Are You Codependent?

Codependency has also been called “relationship addiction,” as people with codependency tend to form relationships that are unhealthy, one-sided, emotionally destructive, and/or abusive. At its core, codependency refers to an emotional and psychological reliance on another person. It can manifest in various ways, but the common thread is an excessive need for approval, validation, and a sense of identity tied to others. Codependents often neglect their own needs and well-being while prioritizing the needs of others to an unhealthy extent.

Signs of Codependency

Recognizing codependency within oneself can be challenging, but certain signs may indicate its presence. You might be codependent if you exhibit some or most of these behaviors:

Individuals struggling with codependency often have low self-esteem and rely on external sources for comfort and validation. They feel a deep desire to help others so they can feel needed, but this caregiving can become all-consuming and self-defeating, causing them to take on the role of a martyr. Often, they become trapped in a compulsive caregiving pattern and can feel helpless and without choice in the relationship. They perceive themselves as victims and are drawn to individuals with similar vulnerabilities in their relationships. Codependent dynamics can also strain relationships, causing the other person to distance themselves or end the relationship entirely - which is exactly what the codependent person fears most.

(Do you suspect you might be codependent? Try this free online self-screening tool for codependency from Mind Help. Please note: This is not intended to be a diagnostic tool. It is a self-screening survey intended to help you become more aware of and curious about any codependent tendencies you may exhibit.)

The Roots of Codependency

Understanding where codependency originates is crucial to addressing it effectively. It often stems from early life experiences, such as:

Breaking Free from Codependency

If you suspect you may be struggling with codependency, know that healing is possible. Begin with cultivating self-awareness by recognizing and acknowledging your codependent behaviors and thought patterns. Work on setting healthy boundaries and practicing the art of saying "no" when necessary. Prioritize self-care activities that nurture your physical and emotional well-being. Focus on developing your own interests and identity separate from others, and surround yourself with non-codependent individuals who encourage your growth and independence.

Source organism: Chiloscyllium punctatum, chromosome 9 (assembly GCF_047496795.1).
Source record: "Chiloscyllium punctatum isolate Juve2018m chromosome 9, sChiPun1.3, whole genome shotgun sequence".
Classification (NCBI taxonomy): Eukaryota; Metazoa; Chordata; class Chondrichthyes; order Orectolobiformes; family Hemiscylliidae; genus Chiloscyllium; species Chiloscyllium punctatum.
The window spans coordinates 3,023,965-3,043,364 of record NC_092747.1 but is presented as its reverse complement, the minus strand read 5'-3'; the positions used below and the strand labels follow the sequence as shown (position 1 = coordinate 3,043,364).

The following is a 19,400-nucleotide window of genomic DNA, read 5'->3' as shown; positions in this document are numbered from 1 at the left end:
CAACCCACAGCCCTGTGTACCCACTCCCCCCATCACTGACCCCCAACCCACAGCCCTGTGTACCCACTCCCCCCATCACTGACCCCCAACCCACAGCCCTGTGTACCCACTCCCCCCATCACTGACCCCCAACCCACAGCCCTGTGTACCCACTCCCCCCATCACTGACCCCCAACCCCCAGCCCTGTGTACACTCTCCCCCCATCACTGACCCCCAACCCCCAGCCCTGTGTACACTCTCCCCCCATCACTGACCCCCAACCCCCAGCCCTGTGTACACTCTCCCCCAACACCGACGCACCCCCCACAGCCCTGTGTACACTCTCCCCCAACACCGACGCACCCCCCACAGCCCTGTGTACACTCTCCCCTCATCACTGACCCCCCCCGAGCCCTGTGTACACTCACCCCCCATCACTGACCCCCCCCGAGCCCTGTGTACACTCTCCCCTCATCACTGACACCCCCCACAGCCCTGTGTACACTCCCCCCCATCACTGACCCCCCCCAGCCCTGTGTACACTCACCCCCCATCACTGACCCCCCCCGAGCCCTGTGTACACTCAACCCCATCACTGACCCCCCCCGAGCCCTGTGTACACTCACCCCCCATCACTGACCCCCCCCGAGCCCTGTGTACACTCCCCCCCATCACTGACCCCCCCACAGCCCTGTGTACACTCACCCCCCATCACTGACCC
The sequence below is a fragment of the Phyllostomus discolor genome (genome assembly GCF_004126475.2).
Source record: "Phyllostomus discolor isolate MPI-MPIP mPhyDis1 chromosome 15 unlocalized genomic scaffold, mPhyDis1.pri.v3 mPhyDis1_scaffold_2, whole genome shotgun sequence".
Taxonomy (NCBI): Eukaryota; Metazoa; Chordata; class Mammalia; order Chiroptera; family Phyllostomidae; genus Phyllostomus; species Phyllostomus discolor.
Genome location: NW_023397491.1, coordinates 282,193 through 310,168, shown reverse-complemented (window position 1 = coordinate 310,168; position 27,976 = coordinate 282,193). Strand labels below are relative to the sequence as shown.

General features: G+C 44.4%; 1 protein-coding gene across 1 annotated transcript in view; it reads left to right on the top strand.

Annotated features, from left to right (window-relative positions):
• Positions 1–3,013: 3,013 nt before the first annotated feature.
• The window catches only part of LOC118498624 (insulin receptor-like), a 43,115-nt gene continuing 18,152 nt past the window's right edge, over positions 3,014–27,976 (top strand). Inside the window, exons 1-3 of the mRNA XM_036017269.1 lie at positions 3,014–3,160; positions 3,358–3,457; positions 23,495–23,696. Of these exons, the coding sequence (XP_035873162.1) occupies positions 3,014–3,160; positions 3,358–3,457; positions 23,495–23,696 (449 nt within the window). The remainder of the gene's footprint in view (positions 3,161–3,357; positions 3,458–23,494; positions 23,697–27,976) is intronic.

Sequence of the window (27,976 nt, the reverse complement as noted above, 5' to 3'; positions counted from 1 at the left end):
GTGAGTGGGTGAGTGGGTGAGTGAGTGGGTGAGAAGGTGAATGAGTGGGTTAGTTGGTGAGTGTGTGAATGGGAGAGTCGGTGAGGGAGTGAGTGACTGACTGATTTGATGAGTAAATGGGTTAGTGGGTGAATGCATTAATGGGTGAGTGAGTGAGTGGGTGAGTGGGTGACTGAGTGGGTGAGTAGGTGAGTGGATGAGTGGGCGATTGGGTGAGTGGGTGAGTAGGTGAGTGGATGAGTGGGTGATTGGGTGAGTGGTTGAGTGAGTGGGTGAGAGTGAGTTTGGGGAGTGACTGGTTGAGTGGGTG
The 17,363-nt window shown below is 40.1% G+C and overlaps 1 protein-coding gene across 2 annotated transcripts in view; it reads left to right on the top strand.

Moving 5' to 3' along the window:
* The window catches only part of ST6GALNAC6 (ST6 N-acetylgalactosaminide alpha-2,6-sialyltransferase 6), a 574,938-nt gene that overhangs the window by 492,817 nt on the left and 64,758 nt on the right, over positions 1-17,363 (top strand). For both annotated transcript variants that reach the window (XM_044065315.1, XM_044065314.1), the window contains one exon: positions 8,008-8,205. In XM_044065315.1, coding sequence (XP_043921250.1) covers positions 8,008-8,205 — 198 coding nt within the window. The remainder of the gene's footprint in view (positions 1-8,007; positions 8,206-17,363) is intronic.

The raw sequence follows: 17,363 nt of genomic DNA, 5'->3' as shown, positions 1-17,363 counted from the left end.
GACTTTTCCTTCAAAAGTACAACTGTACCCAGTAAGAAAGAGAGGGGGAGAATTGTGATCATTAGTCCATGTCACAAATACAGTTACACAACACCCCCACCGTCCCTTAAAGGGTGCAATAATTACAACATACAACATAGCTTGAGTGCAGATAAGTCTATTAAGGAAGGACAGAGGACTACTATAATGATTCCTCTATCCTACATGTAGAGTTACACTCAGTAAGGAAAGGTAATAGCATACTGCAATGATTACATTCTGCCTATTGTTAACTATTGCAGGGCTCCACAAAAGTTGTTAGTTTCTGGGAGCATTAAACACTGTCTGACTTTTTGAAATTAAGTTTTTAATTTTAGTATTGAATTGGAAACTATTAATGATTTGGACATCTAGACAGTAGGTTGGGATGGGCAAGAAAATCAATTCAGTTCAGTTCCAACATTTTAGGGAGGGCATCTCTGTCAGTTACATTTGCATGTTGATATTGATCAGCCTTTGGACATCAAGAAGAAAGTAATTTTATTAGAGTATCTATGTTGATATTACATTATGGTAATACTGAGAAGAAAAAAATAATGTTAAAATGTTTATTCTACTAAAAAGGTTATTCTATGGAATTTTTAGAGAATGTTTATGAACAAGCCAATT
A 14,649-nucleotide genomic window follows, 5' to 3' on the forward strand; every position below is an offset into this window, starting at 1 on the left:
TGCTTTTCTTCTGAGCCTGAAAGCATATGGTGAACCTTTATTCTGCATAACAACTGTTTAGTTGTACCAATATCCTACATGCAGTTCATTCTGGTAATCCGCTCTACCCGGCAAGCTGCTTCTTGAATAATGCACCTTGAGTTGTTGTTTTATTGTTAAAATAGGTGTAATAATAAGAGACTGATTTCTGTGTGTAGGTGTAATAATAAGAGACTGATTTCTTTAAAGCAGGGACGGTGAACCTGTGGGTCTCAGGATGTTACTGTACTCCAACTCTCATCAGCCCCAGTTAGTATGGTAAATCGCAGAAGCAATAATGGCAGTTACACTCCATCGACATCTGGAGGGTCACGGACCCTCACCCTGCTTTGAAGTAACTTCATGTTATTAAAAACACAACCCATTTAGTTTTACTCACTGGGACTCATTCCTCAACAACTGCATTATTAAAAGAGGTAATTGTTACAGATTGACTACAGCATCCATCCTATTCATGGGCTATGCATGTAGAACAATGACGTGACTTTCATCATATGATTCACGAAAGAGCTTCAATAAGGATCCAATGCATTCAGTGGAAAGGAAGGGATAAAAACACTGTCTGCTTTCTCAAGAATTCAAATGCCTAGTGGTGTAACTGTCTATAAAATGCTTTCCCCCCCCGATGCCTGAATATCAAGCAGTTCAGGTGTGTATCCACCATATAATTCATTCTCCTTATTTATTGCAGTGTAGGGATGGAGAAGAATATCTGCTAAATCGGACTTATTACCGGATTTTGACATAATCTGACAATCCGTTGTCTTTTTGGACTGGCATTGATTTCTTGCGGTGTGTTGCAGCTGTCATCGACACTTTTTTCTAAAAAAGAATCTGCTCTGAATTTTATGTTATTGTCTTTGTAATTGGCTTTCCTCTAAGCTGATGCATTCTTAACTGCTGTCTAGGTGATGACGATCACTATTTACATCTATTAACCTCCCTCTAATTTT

Therapy for Codependency

Seeking guidance through therapy is the most powerful step you can take to change unhealthy relationship patterns. If you are struggling with codependency and seeking support, reach out to Medens Health for assistance on your path to healing. Our compassionate and experienced mental health professionals provide a judgment-free space for you to delve into the root causes of your codependency and form new, healthier patterns. Reach out to us by phone or text at (833) 624-5400, send us a message using our online contact form, or to register as a new patient get started here.

Remember: you deserve to live a life free from the constraints of codependency. The journey toward self-discovery and independence begins with the first step!


The information provided in this blog is for educational and informational purposes only and is not intended to be a substitute for professional medical advice, diagnosis, or treatment. Reliance on any information provided in this blog is solely at your own risk. Always seek the advice of your physician or a qualified mental health provider with any questions you may have regarding your medical or mental health. If you don’t currently have a therapist, we can connect you with one who is qualified to give you safe, professional, and ethical advice regarding your mental health.

If you or someone you are responsible for is experiencing a medical emergency, is considering harming themselves or others, or is otherwise in imminent danger, you should call 9-1-1 and/or take them to the nearest emergency room.